To ensure the global economy is stable enough for countries to stop accumulating huge foreign exchange reserves as a form of insurance, it is estimated that the IMF might need up to $1 trillion of fresh contributions, IMF Managing Director Dominique Strauss-Kahn said on Friday.

But China, Brazil, Russia and India have said any increase in their contributions must be tied to changes in voting power.

China believes contributions should automatically adjust to reflect the size of individual countries’ economies, Yi Gang, a Chinese central bank vice governor, said on Sunday.

In addition to the IMF’s role as a lender of last resort, the Group of 20 major nations, which is managing the global recovery, wants the IMF to ensure balanced growth by reporting back to it on countries’ policies and recommending changes.

China, which holds the world’s largest foreign exchange reserves and has seen its financial markets buffeted by volatile capital movements, wants the activities of a reformed IMF to extend even further.

Yi said the IMF should strengthen its supervision over international capital flows and promote the relative stability of major reserve currencies.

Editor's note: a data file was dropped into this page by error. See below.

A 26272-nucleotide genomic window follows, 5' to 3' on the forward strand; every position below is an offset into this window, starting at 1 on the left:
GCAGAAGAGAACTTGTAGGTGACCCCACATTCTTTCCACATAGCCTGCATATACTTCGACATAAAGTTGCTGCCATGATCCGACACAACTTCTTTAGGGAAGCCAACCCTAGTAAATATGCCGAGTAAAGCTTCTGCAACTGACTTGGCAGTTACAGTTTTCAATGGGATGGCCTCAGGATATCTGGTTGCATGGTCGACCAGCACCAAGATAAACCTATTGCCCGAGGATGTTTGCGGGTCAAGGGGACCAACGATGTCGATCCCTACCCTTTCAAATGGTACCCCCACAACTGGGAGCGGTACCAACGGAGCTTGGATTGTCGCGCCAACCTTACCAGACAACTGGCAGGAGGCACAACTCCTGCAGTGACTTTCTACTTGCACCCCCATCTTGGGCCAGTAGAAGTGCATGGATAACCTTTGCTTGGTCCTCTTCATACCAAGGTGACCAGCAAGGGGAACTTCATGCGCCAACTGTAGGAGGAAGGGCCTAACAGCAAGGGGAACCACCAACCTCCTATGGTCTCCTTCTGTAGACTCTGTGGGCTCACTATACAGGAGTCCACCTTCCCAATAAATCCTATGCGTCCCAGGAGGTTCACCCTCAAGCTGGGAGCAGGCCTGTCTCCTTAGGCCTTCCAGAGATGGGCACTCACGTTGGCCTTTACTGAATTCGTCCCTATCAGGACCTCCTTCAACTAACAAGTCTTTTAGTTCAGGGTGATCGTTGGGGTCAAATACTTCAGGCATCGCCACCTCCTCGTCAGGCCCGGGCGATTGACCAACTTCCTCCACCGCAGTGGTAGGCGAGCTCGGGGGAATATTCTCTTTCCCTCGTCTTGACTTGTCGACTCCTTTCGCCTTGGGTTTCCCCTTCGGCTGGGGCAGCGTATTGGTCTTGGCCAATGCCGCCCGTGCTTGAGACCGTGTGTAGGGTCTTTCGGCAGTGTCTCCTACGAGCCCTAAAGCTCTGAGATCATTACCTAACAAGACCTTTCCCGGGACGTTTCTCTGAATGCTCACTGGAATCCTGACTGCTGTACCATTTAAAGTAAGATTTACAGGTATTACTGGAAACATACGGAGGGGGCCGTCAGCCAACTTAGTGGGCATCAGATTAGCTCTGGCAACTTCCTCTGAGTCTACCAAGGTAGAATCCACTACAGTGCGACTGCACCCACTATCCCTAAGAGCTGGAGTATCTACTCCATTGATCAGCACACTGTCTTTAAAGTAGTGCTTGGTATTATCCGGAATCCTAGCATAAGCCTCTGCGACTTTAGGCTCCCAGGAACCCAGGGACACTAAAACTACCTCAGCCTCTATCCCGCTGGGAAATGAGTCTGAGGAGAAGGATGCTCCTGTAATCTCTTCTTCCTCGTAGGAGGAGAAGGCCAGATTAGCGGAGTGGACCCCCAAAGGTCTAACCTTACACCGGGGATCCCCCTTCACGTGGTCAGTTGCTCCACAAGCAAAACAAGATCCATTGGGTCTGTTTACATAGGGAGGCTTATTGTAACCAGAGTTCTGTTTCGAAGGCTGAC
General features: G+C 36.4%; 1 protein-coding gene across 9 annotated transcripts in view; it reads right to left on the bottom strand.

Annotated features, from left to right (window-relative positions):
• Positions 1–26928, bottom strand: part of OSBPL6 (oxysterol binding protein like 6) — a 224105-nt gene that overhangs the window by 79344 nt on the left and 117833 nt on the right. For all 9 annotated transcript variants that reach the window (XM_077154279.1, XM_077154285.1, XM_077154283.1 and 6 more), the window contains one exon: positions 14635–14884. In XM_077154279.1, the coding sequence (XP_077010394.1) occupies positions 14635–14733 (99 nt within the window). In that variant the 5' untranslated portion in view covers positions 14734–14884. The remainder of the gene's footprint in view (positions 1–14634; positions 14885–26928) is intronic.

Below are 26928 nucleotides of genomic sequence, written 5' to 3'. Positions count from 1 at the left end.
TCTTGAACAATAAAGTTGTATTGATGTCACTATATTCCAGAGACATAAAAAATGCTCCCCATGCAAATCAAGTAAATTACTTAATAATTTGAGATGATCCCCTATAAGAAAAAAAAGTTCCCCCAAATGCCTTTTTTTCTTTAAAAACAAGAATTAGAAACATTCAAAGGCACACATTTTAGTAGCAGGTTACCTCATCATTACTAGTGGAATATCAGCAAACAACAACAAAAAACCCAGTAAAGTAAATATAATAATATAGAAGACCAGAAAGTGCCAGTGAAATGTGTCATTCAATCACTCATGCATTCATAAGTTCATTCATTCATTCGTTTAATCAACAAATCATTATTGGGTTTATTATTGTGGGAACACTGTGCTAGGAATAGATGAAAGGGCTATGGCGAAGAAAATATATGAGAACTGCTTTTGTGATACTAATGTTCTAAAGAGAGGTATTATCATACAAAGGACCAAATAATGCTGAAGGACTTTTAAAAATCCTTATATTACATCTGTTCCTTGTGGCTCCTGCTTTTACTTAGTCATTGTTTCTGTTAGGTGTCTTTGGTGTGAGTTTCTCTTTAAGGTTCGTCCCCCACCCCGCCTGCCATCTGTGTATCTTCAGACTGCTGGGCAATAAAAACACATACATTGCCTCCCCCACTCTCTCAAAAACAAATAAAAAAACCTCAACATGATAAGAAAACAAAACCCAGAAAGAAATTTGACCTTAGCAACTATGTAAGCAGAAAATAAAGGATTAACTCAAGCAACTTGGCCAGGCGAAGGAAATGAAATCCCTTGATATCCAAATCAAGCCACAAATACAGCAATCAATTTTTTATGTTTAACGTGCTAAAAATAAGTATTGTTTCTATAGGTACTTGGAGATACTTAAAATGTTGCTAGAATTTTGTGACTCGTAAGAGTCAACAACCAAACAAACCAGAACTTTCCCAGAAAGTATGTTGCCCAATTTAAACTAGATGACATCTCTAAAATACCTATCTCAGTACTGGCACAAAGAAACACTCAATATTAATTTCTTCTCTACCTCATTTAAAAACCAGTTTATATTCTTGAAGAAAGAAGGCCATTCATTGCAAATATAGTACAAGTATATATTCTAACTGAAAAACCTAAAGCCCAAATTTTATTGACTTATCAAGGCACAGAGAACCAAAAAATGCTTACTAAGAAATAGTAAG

Turkish authorities under fire after floods

After this week’s deadly floods dubbed the “disaster of the century” in Turkey, a wave of anger has now hit the country.

Istanbul’s municipality stands accused of allowing shoddy construction and negligence in letting major roads, offices and flats be built on a river basin.

Prime Minister Recep Tayyip Erdogan is also under fire for blaming illegal construction. Critics say he was mayor of Istanbul when it was carried out.

Turkey’s biggest city was hit hard by the flash floods which killed more than 30 people.

Returning to what remains of their homes in the northwestern town of Kumbag, residents spoke about their ordeal.

“I asked my neighbour what was going on,” said elderly woman Muazzez Ozyurt. “And he told me a flood was coming. I ran into the house, then suddenly the water came in so quickly. We were so afraid.”

As flood victims pick up the pieces of their lives, fresh downpours have hit Turkey. It is the latest onslaught in what is described as the heaviest rain there in the last 80 years.

More victims in Turkish flash floods